Russia’s top 140 lies about Ukraine


The Kremlin’s propaganda continues to advance by leaps and bounds. Instead of being embarrassed by the constant stream of debunked news stories, Russia’s agitprop machine is on the offensive. The principle of “mirroring” is a common Soviet/post-Soviet tactic employed by the Russian Federation, brazenly accusing opponents of the same actions Moscow is undertaking. Russia’s talking heads and Internet trolls have taken to accusing the West of inventing “the myth of Russian propaganda.” The Kremlin’s official and unofficial spokespersons disingenuously accuse Ukraine of “faking the news.” The stream of phony “experts” delivers deliberately false narrative to please the likes of RT and Sputnik. Russian media outlets tirelessly disseminate various hit pieces, targeting reporters and researchers who successfully debunk Kremlin propaganda. They’re aided by hordes of paid trolls. Nonetheless, this elaborate smokescreen is not sufficient to override outrageous misrepresentations and outright fabrications birthed by Russia as a diversion for its covert offensive in Ukraine.

Having been debunked on so many prior occasions, Russian news outlets have largely changed their previous tactic of using photographs and videos from other regions and time periods, while falsely alleging they pertain to the current hostilities in Ukraine. Current propaganda tactics rely on various strawmen (such as stringers, bloggers or “experts”) to deliver fake or misleading news coverage. Russian networks in turn use this information “as reported by” various third parties, in an attempt to distance themselves from the content that is subject to being debunked.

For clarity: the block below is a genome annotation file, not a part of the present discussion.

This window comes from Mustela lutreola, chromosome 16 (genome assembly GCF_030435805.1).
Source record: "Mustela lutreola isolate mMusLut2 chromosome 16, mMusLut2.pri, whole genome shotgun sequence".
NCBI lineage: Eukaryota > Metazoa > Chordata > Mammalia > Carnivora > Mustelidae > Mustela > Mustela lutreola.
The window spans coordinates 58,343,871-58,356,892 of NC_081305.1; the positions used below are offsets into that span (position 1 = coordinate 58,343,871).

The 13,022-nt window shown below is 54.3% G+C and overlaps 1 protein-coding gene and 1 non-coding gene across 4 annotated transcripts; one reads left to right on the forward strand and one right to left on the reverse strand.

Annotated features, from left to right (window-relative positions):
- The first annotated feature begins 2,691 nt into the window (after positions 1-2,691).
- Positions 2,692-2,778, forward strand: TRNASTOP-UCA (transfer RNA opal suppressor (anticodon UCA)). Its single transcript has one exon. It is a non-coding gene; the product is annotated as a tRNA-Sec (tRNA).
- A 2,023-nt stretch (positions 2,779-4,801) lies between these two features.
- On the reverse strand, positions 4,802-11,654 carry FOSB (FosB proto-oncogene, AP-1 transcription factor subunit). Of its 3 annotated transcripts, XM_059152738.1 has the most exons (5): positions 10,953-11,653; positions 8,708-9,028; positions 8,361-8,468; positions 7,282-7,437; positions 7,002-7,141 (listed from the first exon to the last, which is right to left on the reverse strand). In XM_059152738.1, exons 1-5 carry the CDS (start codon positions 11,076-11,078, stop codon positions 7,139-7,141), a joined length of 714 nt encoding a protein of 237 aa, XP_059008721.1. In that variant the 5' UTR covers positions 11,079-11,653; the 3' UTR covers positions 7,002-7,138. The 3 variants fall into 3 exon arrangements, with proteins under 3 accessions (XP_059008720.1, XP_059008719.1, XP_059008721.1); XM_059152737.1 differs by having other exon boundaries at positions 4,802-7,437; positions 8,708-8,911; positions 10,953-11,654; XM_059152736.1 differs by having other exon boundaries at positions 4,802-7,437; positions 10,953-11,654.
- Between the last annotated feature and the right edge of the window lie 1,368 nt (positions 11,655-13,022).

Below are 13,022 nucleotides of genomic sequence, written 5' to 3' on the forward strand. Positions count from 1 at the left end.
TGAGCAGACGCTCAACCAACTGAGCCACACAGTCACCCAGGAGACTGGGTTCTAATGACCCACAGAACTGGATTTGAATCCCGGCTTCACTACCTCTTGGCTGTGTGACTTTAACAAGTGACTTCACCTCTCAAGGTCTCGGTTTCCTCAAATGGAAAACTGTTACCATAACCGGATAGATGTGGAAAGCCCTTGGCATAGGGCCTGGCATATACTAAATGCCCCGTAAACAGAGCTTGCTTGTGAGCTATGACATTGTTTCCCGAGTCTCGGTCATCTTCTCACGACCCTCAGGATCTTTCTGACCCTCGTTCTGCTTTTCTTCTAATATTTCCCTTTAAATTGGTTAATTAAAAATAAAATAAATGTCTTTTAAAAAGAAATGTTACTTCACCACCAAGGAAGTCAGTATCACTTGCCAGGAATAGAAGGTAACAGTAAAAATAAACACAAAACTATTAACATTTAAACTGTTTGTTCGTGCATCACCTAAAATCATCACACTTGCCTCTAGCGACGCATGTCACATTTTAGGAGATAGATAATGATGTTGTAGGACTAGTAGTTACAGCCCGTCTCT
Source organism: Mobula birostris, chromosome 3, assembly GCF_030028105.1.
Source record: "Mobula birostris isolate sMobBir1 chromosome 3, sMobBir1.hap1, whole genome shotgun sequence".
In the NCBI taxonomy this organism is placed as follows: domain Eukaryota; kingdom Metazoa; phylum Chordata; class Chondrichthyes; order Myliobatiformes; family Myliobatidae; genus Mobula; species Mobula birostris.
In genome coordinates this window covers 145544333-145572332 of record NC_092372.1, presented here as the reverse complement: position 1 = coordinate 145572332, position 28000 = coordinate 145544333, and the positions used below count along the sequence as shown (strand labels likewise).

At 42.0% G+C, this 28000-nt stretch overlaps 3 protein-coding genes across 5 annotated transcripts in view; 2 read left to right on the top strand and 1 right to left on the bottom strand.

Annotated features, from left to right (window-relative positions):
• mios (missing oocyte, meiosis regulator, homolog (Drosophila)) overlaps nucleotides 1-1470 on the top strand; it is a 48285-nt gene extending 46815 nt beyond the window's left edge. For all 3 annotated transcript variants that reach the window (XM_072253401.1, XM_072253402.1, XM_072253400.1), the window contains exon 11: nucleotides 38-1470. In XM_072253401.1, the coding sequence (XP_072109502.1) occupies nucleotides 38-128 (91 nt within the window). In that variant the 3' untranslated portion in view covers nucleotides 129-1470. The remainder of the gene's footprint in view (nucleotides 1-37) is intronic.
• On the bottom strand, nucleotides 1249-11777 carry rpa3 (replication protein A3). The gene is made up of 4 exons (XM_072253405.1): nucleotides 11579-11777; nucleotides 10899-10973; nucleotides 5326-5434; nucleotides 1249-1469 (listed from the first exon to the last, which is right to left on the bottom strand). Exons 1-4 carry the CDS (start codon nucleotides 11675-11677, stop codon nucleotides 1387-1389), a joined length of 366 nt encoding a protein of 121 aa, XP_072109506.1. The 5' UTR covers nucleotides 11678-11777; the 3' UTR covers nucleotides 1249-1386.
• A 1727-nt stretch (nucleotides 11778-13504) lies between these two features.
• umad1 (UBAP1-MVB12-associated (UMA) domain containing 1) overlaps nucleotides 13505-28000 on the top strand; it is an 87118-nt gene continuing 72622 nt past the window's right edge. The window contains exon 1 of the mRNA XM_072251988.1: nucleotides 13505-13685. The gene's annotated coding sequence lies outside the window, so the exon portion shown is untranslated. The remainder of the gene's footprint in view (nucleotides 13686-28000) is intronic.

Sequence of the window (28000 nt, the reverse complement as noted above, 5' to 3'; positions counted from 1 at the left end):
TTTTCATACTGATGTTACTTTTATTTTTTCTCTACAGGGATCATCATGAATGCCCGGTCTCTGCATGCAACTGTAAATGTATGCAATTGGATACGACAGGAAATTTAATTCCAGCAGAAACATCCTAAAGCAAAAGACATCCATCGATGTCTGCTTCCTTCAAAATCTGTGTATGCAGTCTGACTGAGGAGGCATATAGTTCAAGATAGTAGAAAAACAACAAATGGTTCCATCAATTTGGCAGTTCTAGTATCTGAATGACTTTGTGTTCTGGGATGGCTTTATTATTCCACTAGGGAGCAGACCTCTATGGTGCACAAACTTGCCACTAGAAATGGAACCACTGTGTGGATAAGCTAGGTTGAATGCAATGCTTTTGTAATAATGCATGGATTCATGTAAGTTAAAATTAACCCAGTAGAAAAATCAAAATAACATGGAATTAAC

Russian media published outlandish reports, based on a video that allegedly depicts members of Ukrainian Azov Regiment crucifying and burning an unnamed purported “rebel.” Members of the OSCE met with the press officer of the Azov volunteer battalion, who informed them that “all field commanders had watched the video and had not recognized any people shown in the video. The press officer ruled out that the people shown in the video belong to his battalion. He said that Azov fighters would neither wear the camouflage nor carry the type of weapons displayed in the video.”